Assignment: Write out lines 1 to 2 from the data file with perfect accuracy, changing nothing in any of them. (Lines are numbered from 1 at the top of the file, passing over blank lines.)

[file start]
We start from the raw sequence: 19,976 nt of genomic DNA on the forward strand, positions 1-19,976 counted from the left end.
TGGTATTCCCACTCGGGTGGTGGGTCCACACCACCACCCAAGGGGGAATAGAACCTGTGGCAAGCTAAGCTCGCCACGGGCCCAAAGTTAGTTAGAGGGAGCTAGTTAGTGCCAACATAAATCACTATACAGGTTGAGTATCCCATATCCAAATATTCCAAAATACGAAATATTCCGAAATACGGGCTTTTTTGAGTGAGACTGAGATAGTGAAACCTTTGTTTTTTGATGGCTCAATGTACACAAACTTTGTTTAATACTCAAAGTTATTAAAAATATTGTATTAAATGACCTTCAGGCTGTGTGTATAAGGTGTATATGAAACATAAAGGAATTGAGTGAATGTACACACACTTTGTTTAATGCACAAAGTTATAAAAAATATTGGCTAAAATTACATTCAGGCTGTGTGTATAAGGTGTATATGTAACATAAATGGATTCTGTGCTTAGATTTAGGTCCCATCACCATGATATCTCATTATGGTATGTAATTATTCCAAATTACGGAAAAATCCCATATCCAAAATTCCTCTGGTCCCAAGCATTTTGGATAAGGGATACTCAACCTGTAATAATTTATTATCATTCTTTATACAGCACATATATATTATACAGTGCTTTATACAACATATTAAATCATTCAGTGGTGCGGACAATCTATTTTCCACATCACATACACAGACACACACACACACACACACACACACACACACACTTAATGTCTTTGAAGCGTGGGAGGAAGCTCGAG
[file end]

We start from the raw sequence: 19,976 nt of genomic DNA on the forward strand, positions 1-19,976 counted from the left end.
TGGTATTCCCACTCGGGTGGTGGGTCCACACCACCACCCAAGGGGGAATAGAACCTGTGGCAAGCTAAGCTCGCCACGGGCCCAAAGTTAGTTAGAGGGAGCTAGTTAGTGCCAACATAAATCACTATACAGGTTGAGTATCCCATATCCAAATATTCCAAAATACGAAATATTCCGAAATACGGGCTTTTTTGAGTGAGACTGAGATAGTGAAACCTTTGTTTTTTGATGGCTCAATGTACACAAACTTTGTTTAATACTCAAAGTTATTAAAAATATTGTATTAAATGACCTTCAGGCTGTGTGTATAAGGTGTATATGAAACATAAAGGAATTGAGTGAATGTACACACACTTTGTTTAATGCACAAAGTTATAAAAAATATTGGCTAAAATTACATTCAGGCTGTGTGTATAAGGTGTATATGTAACATAAATGGATTCTGTGCTTAGATTTAGGTCCCATCACCATGATATCTCATTATGGTATGTAATTATTCCAAATTACGGAAAAATCCCATATCCAAAATTCCTCTGGTCCCAAGCATTTTGGATAAGGGATACTCAACCTGTAATAATTTATTATCATTCTTTATACAGCACATATATATTATACAGTGCTTTATACAACATATTAAATCATTCAGTGGTGCGGACAATCTATTTTCCACATCACATACACAGACACACACACACACACACACACACACACACACACTTAATGTCTTTGAAGCGTGGGAGGAAGCTCGAG